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Nat Commun. 2017 Aug 25;8(1):355. doi: 10.1038/s41467-017-00368-z.

CDYL suppresses epileptogenesis in mice through repression of axonal Nav1.6 sodium channel expression.

Liu Y1,2, Lai S1,2, Ma W3, Ke W4, Zhang C5, Liu S1, Zhang Y1, Pei F6, Li S3, Yi M5, Shu Y4, Shang Y1,7,8, Liang J9, Huang Z10,11,12.

Author information

1
Key Laboratory of Carcinogenesis and Translational Research (Ministry of Education), State Key Laboratory of Natural and Biomimetic Drugs, Beijing Key Laboratory of Protein Posttranslational Modifications and Cell Function, Department of Biochemistry and Molecular Biology, School of Basic Medical Sciences, Peking University Health Science Center, Beijing, 100191, China.
2
Department of Molecular and Cellular Pharmacology, School of Pharmaceutical Sciences, Peking University Health Science Center, Beijing, 100191, China.
3
Department of Neurology, Shengjing Hospital Affiliated to China Medical University, Shenyang, 110000, China.
4
State Key Laboratory of Cognitive Neuroscience and Learning and IDG/McGovern Institute for Brain Research, School of Brain and Cognitive Sciences, the Collaborative Innovation Center for Brain Science, Beijing Normal University, Beijing, 100875, China.
5
Neuroscience Research Institute & Department of Neurobiology, Peking University Health Science Center, Beijing, 100191, China.
6
Department of Pathology, Peking University Health Science Center, Beijing, 100191, China.
7
Department of Biochemistry and Molecular Biology, School of Basic Medical Sciences, Capital Medical University, Beijing, 100069, China.
8
Department of Biochemistry and Molecular Biology, Tianjin Medical University, Tianjin, 300070, China.
9
Key Laboratory of Carcinogenesis and Translational Research (Ministry of Education), State Key Laboratory of Natural and Biomimetic Drugs, Beijing Key Laboratory of Protein Posttranslational Modifications and Cell Function, Department of Biochemistry and Molecular Biology, School of Basic Medical Sciences, Peking University Health Science Center, Beijing, 100191, China. liang_jing@bjmu.edu.cn.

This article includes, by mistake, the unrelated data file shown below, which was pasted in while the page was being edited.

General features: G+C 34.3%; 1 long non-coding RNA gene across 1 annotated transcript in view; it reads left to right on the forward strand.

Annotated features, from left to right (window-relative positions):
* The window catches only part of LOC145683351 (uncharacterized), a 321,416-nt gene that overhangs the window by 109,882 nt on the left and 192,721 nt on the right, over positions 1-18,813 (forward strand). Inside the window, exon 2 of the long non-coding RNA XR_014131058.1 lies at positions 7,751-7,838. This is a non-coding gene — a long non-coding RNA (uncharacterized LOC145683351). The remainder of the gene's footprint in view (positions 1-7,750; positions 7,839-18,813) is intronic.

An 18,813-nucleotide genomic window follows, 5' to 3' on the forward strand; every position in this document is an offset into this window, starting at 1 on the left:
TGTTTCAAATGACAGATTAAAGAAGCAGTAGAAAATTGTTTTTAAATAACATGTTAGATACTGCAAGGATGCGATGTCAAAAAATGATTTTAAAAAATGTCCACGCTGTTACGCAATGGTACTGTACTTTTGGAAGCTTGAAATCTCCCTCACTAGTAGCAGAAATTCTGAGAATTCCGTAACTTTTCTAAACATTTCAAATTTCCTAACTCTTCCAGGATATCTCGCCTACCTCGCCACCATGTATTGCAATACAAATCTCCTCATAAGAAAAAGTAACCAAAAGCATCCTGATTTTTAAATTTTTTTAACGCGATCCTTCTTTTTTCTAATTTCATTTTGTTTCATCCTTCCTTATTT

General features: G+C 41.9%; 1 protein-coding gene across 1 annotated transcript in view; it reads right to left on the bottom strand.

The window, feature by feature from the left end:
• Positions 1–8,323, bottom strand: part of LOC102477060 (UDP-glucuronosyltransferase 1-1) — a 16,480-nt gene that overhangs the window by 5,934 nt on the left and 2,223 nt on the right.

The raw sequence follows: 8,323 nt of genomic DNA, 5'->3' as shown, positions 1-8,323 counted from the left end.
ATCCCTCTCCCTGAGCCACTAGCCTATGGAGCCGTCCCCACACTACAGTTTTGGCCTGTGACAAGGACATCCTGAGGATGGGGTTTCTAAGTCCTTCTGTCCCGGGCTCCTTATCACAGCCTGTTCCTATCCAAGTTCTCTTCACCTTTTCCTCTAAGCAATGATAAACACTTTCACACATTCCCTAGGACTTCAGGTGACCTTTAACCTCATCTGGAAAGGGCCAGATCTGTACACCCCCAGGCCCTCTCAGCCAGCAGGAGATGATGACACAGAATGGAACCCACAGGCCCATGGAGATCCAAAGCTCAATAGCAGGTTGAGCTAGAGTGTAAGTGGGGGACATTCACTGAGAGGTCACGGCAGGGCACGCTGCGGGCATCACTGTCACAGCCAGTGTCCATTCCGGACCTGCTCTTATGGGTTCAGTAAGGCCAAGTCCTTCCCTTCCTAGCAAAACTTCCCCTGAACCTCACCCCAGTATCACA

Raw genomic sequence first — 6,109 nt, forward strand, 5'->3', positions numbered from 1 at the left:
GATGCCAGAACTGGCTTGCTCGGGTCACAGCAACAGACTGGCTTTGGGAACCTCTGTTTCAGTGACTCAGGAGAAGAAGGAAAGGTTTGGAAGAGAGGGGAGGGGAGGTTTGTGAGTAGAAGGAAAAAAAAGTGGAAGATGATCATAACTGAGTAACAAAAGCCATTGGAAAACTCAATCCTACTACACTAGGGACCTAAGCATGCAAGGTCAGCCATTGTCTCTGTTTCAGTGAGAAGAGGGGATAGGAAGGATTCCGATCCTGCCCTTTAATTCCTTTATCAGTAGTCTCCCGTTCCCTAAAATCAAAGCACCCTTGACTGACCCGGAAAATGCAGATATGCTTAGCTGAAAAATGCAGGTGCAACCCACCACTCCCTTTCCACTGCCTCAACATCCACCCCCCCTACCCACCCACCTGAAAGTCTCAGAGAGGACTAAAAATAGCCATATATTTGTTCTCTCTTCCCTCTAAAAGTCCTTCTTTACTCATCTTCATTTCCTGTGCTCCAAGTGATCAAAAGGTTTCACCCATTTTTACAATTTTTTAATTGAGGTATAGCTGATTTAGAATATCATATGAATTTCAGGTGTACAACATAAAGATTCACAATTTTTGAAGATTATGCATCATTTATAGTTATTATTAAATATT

10
Key Laboratory of Carcinogenesis and Translational Research (Ministry of Education), State Key Laboratory of Natural and Biomimetic Drugs, Beijing Key Laboratory of Protein Posttranslational Modifications and Cell Function, Department of Biochemistry and Molecular Biology, School of Basic Medical Sciences, Peking University Health Science Center, Beijing, 100191, China. huangz@hsc.pku.edu.cn.
11
Department of Molecular and Cellular Pharmacology, School of Pharmaceutical Sciences, Peking University Health Science Center, Beijing, 100191, China. huangz@hsc.pku.edu.cn.
12
State Key Laboratory of Organometallic Chemistry, Chinese Academy of Sciences, Shanghai, 200032, China. huangz@hsc.pku.edu.cn.

Abstract

Impairment of intrinsic plasticity is involved in a range of neurological disorders such as epilepsy. However, how intrinsic excitability is regulated is still not fully understood. Here we report that the epigenetic factor Chromodomain Y-like (CDYL) protein is a critical regulator of the initiation and maintenance of intrinsic neuroplasticity by regulating voltage-gated ion channels in mouse brains. CDYL binds to a regulatory element in the intron region of SCN8A and mainly recruits H3K27me3 activity for transcriptional repression of the gene. Knockdown of CDYL in hippocampal neurons results in augmented Nav1.6 currents, lower neuronal threshold, and increased seizure susceptibility, whereas transgenic mice over-expressing CDYL exhibit higher neuronal threshold and are less prone to epileptogenesis. Finally, examination of human brain tissues reveals decreased CDYL and increased SCN8A in the temporal lobe epilepsy group. Together, our findings indicate CDYL is a critical player for experience-dependent gene regulation in controlling intrinsic excitability.Alterations in intrinsic plasticity are important in epilepsy. Here the authors show that the epigenetic factor CDYL regulates the gene expression of the voltage gated sodium channel, Nav1.6, which contributes to seizures in a rat model of epilepsy.

PMID:
28842554
PMCID:
PMC5572458
DOI:
10.1038/s41467-017-00368-z
[Indexed for MEDLINE]
Free PMC Article

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